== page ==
This blog post was written hours before it was revealed that co-pilot Andreas Lubitz appeared to want to 'destroy the plane': prosecutor, and is therefore obsolete (but my basic guess about the "suicidal act" was right)
My half-sister has been afraid of flying for many years. For two days, there is some evidence that she had a point.
The crash of Germanwings 9525 occurred 100 kilometers Northwest of Nice, and she's been living in Nice for many years. And yes, she has flown with Germanwings – a subsidiary of Lufthansa – in the past.
An audio recording told us that one of the pilots was locked out – probably when he needed to use the restroom. The other pilot didn't allow him to return to the cockpit when the Airbus was converging towards the rocks in the Alps.
Before 9/11, the door of the cockpit was pretty much open to everyone who gets physically close. After 9/11, the cockpits began to be "protected" against intruders. Unfortunately, the tragedy of Germanwings 9525 indicates that this "improvement of safety" has actually made things worse, not better.
Now, the main remaining question is why the remaining pilot in the cockpit didn't do his job, and why he didn't allow the other pilot to get in.
There are two obvious major hypotheses or classes of hypotheses:
- This pilot suffered from a health problem, and was either unconscious or sleeping at the time
- He was conscious and awake and he led the airplane towards the doom intentionally
The captain had the "pretty much minimal" number of hours on service that are compatible with the title; the other pilot was a new 2013 alumnus with a very small number of hours.
There are various reasons why I tend to think that the kamikaze explanation could be more likely. First, we rarely see or hear that pilots collapse or become unconscious during the flight. The probability that this event occurs exactly when the other pilot is in the restroom – which is perhaps 1% of the time – is therefore smaller by 2 additional orders of magnitude.
Second, we remember three airplanes on 9/11 that were liquidated (along with some terrestrial targets) by suicidal attackers on the board. Of course, on 9/11, the executioners were not pilots. I don't know whether it's possible for a Germanwings pilot to be a Muslim – and a hidden Muslim terrorist – but due to multi-culti and PC, I do tend to think that the answer is Yes.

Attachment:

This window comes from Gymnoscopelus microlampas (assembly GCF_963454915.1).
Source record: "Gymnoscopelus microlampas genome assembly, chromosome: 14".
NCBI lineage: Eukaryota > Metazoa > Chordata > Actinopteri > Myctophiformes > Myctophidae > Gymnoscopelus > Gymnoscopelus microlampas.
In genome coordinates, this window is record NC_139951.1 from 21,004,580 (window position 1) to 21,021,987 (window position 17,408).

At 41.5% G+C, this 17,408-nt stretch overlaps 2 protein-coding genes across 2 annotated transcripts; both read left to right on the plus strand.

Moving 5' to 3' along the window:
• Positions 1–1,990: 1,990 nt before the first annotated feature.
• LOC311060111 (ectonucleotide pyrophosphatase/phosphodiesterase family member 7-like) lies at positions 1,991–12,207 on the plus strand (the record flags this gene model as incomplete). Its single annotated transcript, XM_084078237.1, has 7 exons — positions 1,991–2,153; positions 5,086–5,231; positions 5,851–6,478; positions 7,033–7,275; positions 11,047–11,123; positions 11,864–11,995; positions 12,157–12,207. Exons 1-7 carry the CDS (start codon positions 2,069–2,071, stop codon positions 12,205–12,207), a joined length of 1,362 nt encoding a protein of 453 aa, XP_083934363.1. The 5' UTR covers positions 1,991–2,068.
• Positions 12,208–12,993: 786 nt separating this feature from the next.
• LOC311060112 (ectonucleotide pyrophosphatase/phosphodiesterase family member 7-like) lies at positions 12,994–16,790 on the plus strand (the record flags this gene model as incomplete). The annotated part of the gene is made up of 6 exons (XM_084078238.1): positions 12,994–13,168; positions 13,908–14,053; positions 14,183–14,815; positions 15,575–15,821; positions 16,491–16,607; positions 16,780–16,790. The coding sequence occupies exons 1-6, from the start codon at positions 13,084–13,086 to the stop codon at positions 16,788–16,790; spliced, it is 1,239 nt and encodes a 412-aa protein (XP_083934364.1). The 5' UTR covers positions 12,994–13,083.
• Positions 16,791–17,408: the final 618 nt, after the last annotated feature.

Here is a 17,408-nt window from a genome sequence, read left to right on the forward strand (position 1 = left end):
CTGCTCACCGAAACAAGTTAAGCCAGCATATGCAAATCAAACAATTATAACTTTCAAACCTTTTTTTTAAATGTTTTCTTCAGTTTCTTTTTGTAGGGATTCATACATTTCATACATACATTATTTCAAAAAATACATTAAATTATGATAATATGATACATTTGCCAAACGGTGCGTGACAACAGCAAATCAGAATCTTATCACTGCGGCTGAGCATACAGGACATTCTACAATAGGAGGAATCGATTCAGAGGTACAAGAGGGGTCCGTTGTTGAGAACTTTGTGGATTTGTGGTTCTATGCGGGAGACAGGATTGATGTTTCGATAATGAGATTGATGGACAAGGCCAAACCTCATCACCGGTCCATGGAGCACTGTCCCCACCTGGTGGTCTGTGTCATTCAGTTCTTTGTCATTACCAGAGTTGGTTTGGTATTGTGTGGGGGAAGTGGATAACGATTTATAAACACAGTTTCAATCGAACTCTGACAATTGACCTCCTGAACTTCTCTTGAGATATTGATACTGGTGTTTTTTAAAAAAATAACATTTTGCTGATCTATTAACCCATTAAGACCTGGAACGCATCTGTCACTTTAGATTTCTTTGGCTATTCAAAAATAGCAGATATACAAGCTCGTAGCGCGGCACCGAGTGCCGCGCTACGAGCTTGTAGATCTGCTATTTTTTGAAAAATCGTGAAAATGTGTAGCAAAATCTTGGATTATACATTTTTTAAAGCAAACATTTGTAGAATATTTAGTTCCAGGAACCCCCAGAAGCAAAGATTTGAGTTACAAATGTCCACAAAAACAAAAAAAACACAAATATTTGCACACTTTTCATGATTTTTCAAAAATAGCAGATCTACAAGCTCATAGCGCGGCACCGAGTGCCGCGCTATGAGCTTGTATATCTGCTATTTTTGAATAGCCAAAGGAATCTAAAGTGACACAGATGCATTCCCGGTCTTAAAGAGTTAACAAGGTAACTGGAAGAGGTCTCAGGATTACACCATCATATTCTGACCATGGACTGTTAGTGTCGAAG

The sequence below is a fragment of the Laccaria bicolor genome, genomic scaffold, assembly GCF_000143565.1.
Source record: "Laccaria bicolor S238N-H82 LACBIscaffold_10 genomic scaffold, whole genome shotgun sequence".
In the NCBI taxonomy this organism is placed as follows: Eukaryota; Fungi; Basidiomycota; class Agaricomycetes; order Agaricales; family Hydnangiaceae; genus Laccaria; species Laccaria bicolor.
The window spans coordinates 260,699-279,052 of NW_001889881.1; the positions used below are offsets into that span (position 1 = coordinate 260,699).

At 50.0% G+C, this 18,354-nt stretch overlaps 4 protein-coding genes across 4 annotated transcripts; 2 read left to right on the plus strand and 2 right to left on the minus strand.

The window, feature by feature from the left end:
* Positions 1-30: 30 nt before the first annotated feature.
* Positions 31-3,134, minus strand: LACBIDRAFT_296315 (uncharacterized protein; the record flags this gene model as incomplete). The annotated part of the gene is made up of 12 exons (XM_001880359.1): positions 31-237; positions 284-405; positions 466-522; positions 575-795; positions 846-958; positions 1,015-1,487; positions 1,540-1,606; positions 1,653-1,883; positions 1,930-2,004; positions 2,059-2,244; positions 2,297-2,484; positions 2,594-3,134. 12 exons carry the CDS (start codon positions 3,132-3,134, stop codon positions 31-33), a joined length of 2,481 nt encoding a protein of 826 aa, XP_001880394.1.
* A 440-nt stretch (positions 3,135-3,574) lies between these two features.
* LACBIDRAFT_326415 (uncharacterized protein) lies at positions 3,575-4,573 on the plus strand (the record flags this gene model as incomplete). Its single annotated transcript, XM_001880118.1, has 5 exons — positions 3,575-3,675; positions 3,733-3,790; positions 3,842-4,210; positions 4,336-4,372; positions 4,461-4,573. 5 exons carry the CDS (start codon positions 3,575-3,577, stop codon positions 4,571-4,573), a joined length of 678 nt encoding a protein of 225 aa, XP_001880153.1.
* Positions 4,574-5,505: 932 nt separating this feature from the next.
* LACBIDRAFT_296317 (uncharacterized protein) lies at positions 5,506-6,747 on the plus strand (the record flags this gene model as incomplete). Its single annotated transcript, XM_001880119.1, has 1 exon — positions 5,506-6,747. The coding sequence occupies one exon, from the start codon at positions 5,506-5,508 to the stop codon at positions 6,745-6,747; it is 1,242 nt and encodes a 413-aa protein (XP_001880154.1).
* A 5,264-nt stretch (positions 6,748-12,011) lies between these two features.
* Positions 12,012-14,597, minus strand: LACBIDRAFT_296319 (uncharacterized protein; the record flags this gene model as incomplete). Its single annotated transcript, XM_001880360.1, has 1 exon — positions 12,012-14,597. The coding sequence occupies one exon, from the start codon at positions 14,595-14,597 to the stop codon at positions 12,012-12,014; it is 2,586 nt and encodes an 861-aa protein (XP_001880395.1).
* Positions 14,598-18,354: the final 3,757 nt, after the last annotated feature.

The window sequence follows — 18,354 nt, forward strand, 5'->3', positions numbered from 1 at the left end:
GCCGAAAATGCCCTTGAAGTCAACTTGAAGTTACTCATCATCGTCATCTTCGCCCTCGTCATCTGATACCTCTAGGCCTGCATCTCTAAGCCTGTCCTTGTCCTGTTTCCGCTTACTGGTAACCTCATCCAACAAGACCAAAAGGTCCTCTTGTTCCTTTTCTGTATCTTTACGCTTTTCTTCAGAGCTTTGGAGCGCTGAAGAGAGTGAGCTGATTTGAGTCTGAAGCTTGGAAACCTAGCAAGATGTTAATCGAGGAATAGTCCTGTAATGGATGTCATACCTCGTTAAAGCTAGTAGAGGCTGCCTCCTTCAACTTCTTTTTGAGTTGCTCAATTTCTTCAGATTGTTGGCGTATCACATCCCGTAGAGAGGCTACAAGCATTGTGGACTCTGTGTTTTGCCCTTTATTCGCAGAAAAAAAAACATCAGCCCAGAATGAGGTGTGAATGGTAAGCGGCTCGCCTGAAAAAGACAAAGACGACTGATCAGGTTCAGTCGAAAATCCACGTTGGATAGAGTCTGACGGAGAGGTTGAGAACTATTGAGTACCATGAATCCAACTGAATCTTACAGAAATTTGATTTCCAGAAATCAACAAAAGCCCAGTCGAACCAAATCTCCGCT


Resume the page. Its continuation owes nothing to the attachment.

After all, there were Turkish (and probably Muslim) passengers among the victims, too. (This is not relevant for this event; the pilots were ethnic Germans, see the comments.)
Believe me, I don't want to make the lives of the Muslims less fulfilling or prestigious and I have nothing against them as human beings. But due to similar threats that are vastly greater if the pilots are Muslims, I simply think that the Western airlines should not hire Muslims as pilots. In Czech, we use the idiom "to make the billy goat a gardener". If you don't understand, it is supposed to be "obviously silly" to do such things because the billy goat is more likely to eat, and not nurture, the plants. To make the Muslim a pilot could be a similar thing, although this idiom isn't widespread yet.
The fact that the locked cockpit was a necessary condition for the disaster to take place – at least in this way – should also teach us a lesson. Way too often, people want to "improve the safety" by introducing some policies that make things more complicated, harder, slower, more annoying, or more costly and they assume that it's self-evident that the safety must be improved if we suffer through this extra layer or inconvenience and regulation. This assumption is a modern "regulatory" counterpart of the old idea that scapegoats donated to gods (divine bribes of a sort) will make our lives better in the future.
However, it is simply not the case in general – and both the old religions and the universally pro-regulation, left-wing ideologies are lethally flawed for the same reason. Regulation may make things worse. It may create extra discomfort and it may reduce the safety, too. If the cockpit is locked, this cockpit is more protected against the bad guys. But you know, it is more "protected" against the good guys, too. The latter fact is often overlooked – even though the number of "good guys" who sometimes need to enter the cockpit is arguably greater than the number of "bad guys"!
Couldn't the pilots be able to open the cockpit with a password or some secret motion?
So I am not claiming that there's solid evidence that the tragedy was a murder-suicide, or even a suicidal Islamic attack, but I think it is clearly premature to eliminate this possibility or possibilities.
My condolences to the victims' friends and families.